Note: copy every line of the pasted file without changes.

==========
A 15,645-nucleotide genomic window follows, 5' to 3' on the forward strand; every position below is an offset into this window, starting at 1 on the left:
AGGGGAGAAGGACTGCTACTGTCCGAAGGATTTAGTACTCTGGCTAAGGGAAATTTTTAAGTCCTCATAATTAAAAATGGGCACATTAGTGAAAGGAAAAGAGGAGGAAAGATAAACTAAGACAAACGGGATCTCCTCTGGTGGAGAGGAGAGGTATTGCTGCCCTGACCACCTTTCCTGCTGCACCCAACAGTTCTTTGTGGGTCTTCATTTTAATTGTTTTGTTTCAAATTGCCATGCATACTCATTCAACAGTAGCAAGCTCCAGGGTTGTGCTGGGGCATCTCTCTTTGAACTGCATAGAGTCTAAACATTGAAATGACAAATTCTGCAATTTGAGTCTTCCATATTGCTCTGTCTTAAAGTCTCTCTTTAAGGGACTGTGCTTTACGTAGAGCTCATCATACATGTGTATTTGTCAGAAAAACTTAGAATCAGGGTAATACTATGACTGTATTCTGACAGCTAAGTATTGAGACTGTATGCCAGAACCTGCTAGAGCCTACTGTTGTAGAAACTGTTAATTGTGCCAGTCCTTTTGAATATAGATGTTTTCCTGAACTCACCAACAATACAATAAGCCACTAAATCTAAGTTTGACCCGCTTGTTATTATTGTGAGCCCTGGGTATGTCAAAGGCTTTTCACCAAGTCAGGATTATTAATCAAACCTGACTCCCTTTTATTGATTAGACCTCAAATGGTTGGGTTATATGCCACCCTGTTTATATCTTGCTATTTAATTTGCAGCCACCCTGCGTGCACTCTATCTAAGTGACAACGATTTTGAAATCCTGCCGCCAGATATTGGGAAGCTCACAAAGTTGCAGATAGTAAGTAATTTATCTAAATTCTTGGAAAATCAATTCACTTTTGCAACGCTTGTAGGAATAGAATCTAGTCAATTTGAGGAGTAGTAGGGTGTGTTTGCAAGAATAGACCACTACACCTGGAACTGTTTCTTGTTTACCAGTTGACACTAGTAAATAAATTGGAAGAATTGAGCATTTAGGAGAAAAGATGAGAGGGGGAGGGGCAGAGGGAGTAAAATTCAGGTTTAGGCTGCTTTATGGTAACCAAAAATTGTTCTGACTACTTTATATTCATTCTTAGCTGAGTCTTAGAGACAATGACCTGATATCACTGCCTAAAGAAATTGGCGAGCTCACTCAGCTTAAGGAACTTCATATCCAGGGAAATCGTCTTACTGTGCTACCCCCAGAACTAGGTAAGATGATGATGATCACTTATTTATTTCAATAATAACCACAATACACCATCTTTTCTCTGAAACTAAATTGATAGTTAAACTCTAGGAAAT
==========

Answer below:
A 15,645-nucleotide genomic window follows, 5' to 3' on the forward strand; every position below is an offset into this window, starting at 1 on the left:
AGGGGAGAAGGACTGCTACTGTCCGAAGGATTTAGTACTCTGGCTAAGGGAAATTTTTAAGTCCTCATAATTAAAAATGGGCACATTAGTGAAAGGAAAAGAGGAGGAAAGATAAACTAAGACAAACGGGATCTCCTCTGGTGGAGAGGAGAGGTATTGCTGCCCTGACCACCTTTCCTGCTGCACCCAACAGTTCTTTGTGGGTCTTCATTTTAATTGTTTTGTTTCAAATTGCCATGCATACTCATTCAACAGTAGCAAGCTCCAGGGTTGTGCTGGGGCATCTCTCTTTGAACTGCATAGAGTCTAAACATTGAAATGACAAATTCTGCAATTTGAGTCTTCCATATTGCTCTGTCTTAAAGTCTCTCTTTAAGGGACTGTGCTTTACGTAGAGCTCATCATACATGTGTATTTGTCAGAAAAACTTAGAATCAGGGTAATACTATGACTGTATTCTGACAGCTAAGTATTGAGACTGTATGCCAGAACCTGCTAGAGCCTACTGTTGTAGAAACTGTTAATTGTGCCAGTCCTTTTGAATATAGATGTTTTCCTGAACTCACCAACAATACAATAAGCCACTAAATCTAAGTTTGACCCGCTTGTTATTATTGTGAGCCCTGGGTATGTCAAAGGCTTTTCACCAAGTCAGGATTATTAATCAAACCTGACTCCCTTTTATTGATTAGACCTCAAATGGTTGGGTTATATGCCACCCTGTTTATATCTTGCTATTTAATTTGCAGCCACCCTGCGTGCACTCTATCTAAGTGACAACGATTTTGAAATCCTGCCGCCAGATATTGGGAAGCTCACAAAGTTGCAGATAGTAAGTAATTTATCTAAATTCTTGGAAAATCAATTCACTTTTGCAACGCTTGTAGGAATAGAATCTAGTCAATTTGAGGAGTAGTAGGGTGTGTTTGCAAGAATAGACCACTACACCTGGAACTGTTTCTTGTTTACCAGTTGACACTAGTAAATAAATTGGAAGAATTGAGCATTTAGGAGAAAAGATGAGAGGGGGAGGGGCAGAGGGAGTAAAATTCAGGTTTAGGCTGCTTTATGGTAACCAAAAATTGTTCTGACTACTTTATATTCATTCTTAGCTGAGTCTTAGAGACAATGACCTGATATCACTGCCTAAAGAAATTGGCGAGCTCACTCAGCTTAAGGAACTTCATATCCAGGGAAATCGTCTTACTGTGCTACCCCCAGAACTAGGTAAGATGATGATGATCACTTATTTATTTCAATAATAACCACAATACACCATCTTTTCTCTGAAACTAAATTGATAGTTAAACTCTAGGAAAT